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June 14, 1941


Author Affiliations

From the Buffalo General Hospital and the Department of Pathology and Bacteriology, University of Buffalo School of Medicine.

JAMA. 1941;116(24):2654-2656. doi:10.1001/jama.1941.02820240014004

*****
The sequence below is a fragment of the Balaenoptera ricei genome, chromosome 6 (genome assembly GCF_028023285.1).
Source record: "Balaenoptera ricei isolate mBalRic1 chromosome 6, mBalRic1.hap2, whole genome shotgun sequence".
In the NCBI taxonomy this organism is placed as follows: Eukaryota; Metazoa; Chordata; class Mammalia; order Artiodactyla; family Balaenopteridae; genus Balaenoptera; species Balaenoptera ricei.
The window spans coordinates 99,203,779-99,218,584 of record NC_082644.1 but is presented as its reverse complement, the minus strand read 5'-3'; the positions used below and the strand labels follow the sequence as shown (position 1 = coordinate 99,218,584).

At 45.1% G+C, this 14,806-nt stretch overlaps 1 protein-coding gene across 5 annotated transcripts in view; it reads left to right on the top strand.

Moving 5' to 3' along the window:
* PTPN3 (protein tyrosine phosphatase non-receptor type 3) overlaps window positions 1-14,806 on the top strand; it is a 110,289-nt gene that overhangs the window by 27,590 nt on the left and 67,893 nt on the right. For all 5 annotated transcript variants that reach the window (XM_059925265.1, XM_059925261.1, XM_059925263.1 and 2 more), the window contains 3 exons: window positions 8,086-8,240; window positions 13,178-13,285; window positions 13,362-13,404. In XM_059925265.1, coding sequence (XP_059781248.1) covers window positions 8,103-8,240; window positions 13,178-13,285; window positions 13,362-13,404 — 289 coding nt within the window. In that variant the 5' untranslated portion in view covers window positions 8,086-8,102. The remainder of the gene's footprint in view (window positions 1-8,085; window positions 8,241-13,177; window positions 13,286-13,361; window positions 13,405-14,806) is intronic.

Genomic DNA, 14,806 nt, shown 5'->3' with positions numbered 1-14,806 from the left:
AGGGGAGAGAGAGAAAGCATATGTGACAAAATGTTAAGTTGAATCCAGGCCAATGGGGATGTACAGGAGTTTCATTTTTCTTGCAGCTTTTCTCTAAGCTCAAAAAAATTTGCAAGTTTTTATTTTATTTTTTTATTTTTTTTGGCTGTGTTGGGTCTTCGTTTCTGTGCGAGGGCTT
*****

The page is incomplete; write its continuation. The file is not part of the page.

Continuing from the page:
The use of blood belonging to group O as "universal blood" has been practiced for many years. With the rapid increase of the number of transfusions, it has become evident that the transfusion of universal blood is not as safe a procedure as was originally believed. The blood cells of group O cannot be responsible for reactions following a transfusion of universal blood because, with rare exceptions, they are not agglutinated by any kind of human serum at body temperature. The reactions obtained are attributed by many authors to the blood plasma of the donor containing the isoagglutinins anti-A (a) and anti-B (β). In the majority of cases the titer of these agglutinins is not high enough to cause trouble, but in some instances the titer may be high or even extremely high. Cases have been reported in which there are titers occasionally reaching 500 and more. Justification for the

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